Boston MP Matt Warman says his private charitable giving will increase after MPs were awarded a 10 per cent pay rise.
On Thursday, MPs were given the 10 per cent pay rise, from £67,060 to £74,000, which will be back-dated to May 8.
The rise was announced by expenses watchdog the Independent Parliamentary Standards Authority (IPSA).
Mr Warman told The Standard: “I said in the course of the campaign that its right that MPs’ pay is set independently, I think it’s right that the independent regulator looked at other professions, drew up comparisons and came up with a number.
“I think it’s right that any changes are pegged to public sector pay rises. We’re never going to get away from the fact that we’re living in a very financially constrained time and this is never going to be an easy thing to do.”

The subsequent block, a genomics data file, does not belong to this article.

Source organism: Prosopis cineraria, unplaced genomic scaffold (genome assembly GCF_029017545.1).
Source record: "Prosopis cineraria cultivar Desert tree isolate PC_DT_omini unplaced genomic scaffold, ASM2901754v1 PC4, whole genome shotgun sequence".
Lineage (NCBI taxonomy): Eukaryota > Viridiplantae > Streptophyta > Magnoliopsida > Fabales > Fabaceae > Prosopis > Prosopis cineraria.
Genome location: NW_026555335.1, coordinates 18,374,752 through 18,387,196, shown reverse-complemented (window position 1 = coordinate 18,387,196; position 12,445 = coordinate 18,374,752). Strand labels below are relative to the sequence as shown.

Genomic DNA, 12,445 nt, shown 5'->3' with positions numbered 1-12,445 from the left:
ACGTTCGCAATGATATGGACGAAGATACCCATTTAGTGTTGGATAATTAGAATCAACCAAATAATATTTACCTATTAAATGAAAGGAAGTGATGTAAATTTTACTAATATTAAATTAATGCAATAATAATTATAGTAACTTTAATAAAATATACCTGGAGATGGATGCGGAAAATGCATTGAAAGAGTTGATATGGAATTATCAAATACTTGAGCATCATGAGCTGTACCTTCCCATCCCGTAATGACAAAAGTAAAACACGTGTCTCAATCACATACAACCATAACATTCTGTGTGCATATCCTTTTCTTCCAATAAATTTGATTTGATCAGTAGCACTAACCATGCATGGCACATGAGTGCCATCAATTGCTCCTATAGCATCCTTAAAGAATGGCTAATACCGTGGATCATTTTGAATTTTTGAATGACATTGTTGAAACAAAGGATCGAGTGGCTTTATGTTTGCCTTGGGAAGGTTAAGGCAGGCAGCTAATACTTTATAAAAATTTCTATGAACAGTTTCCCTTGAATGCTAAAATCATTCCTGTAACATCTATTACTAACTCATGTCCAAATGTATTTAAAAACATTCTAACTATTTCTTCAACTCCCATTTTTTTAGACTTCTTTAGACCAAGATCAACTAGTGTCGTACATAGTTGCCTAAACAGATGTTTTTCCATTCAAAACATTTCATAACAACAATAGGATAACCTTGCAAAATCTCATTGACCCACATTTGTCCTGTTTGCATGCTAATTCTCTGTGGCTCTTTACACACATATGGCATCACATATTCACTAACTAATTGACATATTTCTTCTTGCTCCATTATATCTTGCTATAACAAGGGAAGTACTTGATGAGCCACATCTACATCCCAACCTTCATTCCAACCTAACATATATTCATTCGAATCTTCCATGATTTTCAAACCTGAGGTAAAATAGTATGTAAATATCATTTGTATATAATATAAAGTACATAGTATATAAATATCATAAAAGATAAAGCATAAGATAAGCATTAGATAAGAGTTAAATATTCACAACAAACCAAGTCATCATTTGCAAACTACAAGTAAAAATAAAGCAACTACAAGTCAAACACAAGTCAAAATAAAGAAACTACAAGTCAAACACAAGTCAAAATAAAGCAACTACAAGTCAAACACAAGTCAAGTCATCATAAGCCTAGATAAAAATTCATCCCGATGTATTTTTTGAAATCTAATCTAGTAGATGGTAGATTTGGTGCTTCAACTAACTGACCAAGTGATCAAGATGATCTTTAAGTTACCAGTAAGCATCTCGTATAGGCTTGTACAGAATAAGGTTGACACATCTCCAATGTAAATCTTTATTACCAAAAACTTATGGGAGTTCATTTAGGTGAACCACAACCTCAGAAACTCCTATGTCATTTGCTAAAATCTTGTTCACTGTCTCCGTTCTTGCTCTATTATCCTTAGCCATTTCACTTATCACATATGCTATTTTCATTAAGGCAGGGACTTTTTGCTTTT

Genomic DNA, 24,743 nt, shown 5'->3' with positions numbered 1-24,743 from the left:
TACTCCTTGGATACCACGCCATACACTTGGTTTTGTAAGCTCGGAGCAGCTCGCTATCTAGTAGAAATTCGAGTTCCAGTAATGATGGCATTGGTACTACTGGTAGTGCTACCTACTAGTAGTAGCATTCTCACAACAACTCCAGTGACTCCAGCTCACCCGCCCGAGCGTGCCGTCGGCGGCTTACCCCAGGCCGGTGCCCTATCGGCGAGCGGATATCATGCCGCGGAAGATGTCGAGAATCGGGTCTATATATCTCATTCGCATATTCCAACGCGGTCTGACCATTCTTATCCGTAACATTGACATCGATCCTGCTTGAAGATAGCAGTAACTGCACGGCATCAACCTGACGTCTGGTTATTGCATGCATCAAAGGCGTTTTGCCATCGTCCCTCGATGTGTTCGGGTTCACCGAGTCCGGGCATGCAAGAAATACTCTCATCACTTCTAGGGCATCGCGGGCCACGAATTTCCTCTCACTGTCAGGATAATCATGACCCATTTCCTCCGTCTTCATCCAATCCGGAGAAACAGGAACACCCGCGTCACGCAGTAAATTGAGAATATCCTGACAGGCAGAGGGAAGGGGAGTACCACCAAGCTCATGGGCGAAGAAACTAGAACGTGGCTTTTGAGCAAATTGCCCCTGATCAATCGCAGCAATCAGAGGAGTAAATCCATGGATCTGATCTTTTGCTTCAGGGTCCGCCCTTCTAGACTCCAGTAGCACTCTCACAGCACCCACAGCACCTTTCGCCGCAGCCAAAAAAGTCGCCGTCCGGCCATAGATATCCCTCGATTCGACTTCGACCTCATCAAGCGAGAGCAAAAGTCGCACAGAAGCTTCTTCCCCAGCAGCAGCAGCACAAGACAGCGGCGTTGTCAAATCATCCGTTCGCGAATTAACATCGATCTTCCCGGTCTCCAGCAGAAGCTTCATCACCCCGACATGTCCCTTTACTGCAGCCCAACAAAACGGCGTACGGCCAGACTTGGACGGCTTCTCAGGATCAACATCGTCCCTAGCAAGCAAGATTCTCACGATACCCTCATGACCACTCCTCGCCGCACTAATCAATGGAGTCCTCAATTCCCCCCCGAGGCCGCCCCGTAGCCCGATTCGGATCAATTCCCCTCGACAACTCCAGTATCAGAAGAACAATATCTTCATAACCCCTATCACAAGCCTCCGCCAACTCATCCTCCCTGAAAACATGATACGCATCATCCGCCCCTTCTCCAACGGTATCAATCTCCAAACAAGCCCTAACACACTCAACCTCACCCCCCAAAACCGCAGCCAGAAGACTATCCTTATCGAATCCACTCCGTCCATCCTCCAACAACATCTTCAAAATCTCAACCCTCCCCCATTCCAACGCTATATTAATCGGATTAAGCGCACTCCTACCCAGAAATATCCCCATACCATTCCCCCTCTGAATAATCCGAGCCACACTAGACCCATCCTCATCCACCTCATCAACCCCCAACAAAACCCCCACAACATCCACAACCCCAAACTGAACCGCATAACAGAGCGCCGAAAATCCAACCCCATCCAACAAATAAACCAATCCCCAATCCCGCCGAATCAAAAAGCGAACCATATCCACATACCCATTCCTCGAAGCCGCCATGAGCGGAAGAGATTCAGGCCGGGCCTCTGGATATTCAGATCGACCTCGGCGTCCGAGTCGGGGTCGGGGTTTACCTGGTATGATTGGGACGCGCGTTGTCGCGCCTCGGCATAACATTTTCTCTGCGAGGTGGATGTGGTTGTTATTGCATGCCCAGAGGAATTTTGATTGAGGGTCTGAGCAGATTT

He pointed out that although there was a pay rise, MPs would have other benefits such as expenses, pensions and severance payments cut, making the exercise ‘cost neutral’.
He said: “This, overall is a cost neutral package, it doesn’t cost the tax payer anymore.”
He added that he believed the move could attract new MPs ‘from a cross-section of society’.
The pay rise has caused controversy as it came a week after George Osborne imposed a one per cent pay freeze on all other public sector workers.
Mr Warman said there was no mechanism to not take the salary but added: “I’ve said any increase will obviously result in an increase to my private charitable giving.”